Even my mother to this day, you would never see her like this. She’s like, My name is Val and I’m a proud Afro Latina. Straightening my curly hair was part of what I thought it meant to be a Dominican, but when I moved to Los Angeles everything changed. I grew up in New York City which has the largest Dominican community in the US, with Dominican hair salons on just about every corner. I was raised with the idea that my naturally curly hair was “unrefined” or “messy,” and wearing it that way was not presentable. It definitely impacted the way I felt about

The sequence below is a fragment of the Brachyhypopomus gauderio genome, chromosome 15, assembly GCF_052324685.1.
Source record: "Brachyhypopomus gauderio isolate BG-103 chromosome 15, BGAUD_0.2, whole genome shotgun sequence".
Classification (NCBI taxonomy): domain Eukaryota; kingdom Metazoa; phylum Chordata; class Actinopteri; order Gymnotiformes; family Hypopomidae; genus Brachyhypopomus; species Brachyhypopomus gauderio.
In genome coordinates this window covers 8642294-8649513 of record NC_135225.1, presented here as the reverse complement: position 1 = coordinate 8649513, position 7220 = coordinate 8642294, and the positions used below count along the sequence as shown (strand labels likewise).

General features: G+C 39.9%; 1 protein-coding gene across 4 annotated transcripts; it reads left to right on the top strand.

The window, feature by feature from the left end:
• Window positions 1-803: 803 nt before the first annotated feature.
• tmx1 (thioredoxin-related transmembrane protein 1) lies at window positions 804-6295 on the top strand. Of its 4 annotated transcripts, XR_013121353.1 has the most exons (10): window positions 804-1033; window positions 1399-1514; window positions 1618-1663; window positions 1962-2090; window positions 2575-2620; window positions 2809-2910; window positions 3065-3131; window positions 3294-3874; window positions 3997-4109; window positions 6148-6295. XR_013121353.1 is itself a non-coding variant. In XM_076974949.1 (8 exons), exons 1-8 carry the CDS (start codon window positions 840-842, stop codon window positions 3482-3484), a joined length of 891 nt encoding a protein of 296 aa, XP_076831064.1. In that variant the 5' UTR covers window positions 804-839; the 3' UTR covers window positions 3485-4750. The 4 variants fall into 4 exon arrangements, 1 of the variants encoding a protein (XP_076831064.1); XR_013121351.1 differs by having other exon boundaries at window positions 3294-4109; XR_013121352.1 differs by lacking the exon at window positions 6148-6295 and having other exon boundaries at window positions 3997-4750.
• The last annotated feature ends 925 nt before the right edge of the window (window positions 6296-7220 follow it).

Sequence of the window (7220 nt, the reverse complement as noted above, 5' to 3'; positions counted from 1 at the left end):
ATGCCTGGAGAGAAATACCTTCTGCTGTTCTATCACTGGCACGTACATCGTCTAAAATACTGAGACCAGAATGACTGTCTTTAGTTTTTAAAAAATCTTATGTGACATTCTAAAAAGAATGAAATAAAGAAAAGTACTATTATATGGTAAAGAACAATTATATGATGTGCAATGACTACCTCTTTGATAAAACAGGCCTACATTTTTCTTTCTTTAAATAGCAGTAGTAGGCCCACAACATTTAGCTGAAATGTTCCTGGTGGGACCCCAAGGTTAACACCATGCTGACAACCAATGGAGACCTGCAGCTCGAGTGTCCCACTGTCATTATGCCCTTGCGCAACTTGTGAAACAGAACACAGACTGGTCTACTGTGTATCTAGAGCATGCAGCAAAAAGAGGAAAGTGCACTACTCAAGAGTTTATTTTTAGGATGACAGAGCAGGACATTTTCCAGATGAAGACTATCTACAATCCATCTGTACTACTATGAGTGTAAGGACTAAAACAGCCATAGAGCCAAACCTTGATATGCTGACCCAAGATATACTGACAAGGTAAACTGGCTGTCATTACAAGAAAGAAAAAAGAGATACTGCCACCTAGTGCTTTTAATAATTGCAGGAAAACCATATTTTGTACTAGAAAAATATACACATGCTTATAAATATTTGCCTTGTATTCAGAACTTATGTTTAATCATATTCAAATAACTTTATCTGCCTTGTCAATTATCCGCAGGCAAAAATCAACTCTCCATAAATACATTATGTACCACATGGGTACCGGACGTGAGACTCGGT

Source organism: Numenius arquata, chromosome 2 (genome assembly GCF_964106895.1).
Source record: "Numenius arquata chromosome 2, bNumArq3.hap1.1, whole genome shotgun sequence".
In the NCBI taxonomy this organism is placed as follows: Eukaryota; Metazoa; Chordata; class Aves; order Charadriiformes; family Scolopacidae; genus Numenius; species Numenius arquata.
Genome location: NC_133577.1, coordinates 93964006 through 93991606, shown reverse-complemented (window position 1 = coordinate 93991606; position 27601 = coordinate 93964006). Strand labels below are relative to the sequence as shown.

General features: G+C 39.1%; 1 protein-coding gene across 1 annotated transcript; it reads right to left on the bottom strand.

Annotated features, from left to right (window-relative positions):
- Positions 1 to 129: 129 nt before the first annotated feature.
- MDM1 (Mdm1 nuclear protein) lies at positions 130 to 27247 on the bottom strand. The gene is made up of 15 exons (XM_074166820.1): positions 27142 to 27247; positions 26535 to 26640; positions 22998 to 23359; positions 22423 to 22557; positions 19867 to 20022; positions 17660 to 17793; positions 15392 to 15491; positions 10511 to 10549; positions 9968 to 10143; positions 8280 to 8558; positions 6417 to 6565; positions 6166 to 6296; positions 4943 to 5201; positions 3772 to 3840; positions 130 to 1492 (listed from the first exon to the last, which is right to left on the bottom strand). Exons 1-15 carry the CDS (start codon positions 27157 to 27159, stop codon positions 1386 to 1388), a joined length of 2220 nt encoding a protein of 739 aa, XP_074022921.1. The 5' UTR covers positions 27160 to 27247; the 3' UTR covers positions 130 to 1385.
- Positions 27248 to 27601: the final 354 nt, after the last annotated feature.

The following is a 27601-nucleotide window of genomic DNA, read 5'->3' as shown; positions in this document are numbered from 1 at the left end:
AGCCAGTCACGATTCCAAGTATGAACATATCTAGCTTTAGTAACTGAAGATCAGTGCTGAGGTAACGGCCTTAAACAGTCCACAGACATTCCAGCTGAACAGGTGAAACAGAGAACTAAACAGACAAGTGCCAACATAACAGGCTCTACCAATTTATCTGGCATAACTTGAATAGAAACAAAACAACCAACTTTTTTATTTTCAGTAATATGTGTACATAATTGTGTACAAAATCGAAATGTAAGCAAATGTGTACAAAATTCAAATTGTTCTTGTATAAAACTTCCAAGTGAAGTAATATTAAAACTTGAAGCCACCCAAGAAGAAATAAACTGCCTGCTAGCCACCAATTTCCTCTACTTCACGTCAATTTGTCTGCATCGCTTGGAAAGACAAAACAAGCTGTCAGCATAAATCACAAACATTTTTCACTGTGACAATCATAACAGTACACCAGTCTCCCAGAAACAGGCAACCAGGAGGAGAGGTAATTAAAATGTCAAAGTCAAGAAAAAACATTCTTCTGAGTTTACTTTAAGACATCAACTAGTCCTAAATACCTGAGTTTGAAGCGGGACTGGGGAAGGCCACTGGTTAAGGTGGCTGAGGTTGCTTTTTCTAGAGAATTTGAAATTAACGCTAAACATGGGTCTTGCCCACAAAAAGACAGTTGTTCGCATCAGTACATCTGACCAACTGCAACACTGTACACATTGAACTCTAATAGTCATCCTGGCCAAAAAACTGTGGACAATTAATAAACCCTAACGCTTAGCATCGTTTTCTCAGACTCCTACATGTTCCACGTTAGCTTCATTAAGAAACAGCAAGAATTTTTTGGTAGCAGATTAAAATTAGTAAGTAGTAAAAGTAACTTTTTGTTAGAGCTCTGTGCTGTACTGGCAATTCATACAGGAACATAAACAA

my curly hair for years But I never stopped to question it until I moved to LA three years ago and I was unable to find a Dominican stylist that specializes in my hair type. I had no choice but to embrace my natural curls. But while I learned to love ‘em, a part of me still missed the experience of a Dominican blowout. Hi Ma. Hi sweetheart. What are you going? How is DR? It’s good, I’m just at the beach, see? Oh wow. I just got my hair done by a Dominican and she charged me 250 pesos, its $5 dollars. She charged me $5. Oh my god. I’m actually gonna go get my hair straightened. We were able to find a Dominican hair stylist, finally. No kidding, finally. I’m glad you finally found a place that’s able to do your curly hair. Because unfortunately, being that your hair is very thin, you know, not a lot of people can specialize in that area to do it, you know, properly. Every weekend we would go spend up to seven hours at the hair salon to get our hair straightened, why would you straighten our hair so much as little girls? You know, people would be judgmental if you had that kind of hair. Being a Dominican, we bring such a different diversity to the world. But I felt that to fit in with the kind of people that we were around, you had to fit a certain criteria. And I think that that was the way that you guys were more accepted. But I know what, if you do your hair curly or if you want to have straight hair, don’t care what people say. As long as you feel comfortable. Talking with my mom left me feeling even more nostalgic for the blowout experience. I went to Salon Republic in West Hollywood to meet up with Rosa, a Dominican hair stylist to give me a blowout. Like me, Rosa has come to embrace both curly and straight styles since moving to LA. And I’m so excited to see what she does with my hair. Wow look at your hair, I love it. Let’s wash it first and then we’ll start. Okay, sounds good. Cool? I immediately felt right at home. And I realized quickly how much we had in common. So you’re Dominican too? Yeah, I am. I’m from Santiago. Oh okay. Yeah, where are you from? Well I was born in New York but — Me too! I used to live in Santo Domingo. Oh, okay. I didn’t leave my hair curly until I was 18. Me too. And I grew up going to the salon every week, religiously. I think that’s the main thing in Dominican beauty. We do whatever it takes Absolutely. to look good and feel good, you know? It’s the culture. You have to look presentable, Dominicans they don’t go to the supermarket without having their hair done, and their clothes need to be good. Back in New York, when I’m home, I usually do roller sets. Roller sets? Okay. Yeah the roller sets honestly makes it smoother and shiny, and glossier. That’s like a two hour process. Yes. The Dominican blowout, it’s such an essential and vital part of our culture. Absolutely. To me and to you it’s a regular blow dry, Exactly. But for most people the way we do our own technique. Yeah. You’re blow drying your hair in a healthy way with a round brush and actually putting that tension how we do it. It closes the cuticle better. As Rosa did my hair, I realized how much I had missed this. It felt especially good because this time I was straightening my hair on my own terms, rather than from a need to fit in. And after going so long without seeing my hair straightened, I was really excited to see it. You ready to see it? Yes, I’m so ready. Oh my gosh, no way. My hair never looked so bouncy. What? This is a Dominican blowout right here. Yes. Although I love my curls, getting a Dominican blowout reminded me so much of home and my childhood which felt really comforting. Next, I’m headed to meet up with my friend Gina for lunch. Gina is a professional dancer. As Dominicans growing up in New York, we shared a lot of the same experiences. Today we’re discussing how moving to LA has shaped our hair journey. Thank you. Thank you so much. Yes. Wow. Thank you. That looks so good. I know. Even though this is not Dominican food, that looks like a Dominican meal. Something my mom would make. Absolutely. The platanos maduros. Platanos is such a vital part of our culture. It is, it’s just platano with everything. Literally anything. If there’s no rice in it, it’s not a meal. Yeah. It’s just a snack. It’s so hard finding any Dominican spots out here. Barely any Dominican people too. Literally I’ve met like four Dominicans out here and that’s it. What do find is a struggle for you being a Dominican in LA? It’s definitely being a struggle finding a place for someone to manage your curly hair. Exactly. I don’t really straighten my hair at all anymore, I just always just keep it natural. I feel the most beautiful with my hair curly for sure. So when you were younger you used to straighten it more? Definitely, my mom would blow dry my hair all the time, go to salon. My mom did not want to see me with my, she called it a pajón. My grandma does too. Yeah, so Dominicans that moved to America kinda emulate more of the European culture. I think I was always told my whole life like, “You’re just Dominican, you are not black.” And when I went to college they were like, “You know you’re black, right? Like that’s part of who you are.” And I just didn’t know that. But it just makes sense, like when you research Dominican culture, Dominicans, where they come from, all the heritage, and just the land itself — it makes sense to be considered an Afro Latina. Things that have been hidden or denied in the past as a part of our culture is finally — people are being more accepting towards it. My mom has just, she’s been finally complimenting me on my natural hair and it’s amazing to watch her growth. And so it’s been so good to finally be the real me and just myself in my natural state. And have my mother finally embrace it and appreciate it. After some good food and conversation with Gina, I decided that I want to embrace my true roots. Literally. I headed over to Ouidad salon in Santa Monica to meet with Marissa, a curl professional. I was so excited to get all her tips for happy and healthy curls. So I’m gonna use a leave in and then a styling gel. So I’m applying the leave in, mostly to the ends and mid shaft area, and then I’m gonna do a little bit of the gel all over. So I’m gonna have you feel it. This is how it should feel, nice and slippery. That’s how you know you have enough. I kind of finger comb to break through, break up the curls. Once I’ve done that a few times and it feels nice and smooth, shake it to activate it. This is where the diffuser really comes in handy. My hair has never looked so good curly. Thank you so much, Marissa. It’s my pleasure. Yay, I’m so excited. Today has been a day of self-discovery that I didn’t know was possible here in LA. I felt reassured and secure in ways that I wasn’t expecting. From finding out more about where I come from and connecting that to where I am now, I feel like I have a better sense of self and I’m so ready to bring some Dominican flavor into the city of angels. Thank you so much for watching, to see more videos like this click here, and to subscribe click here.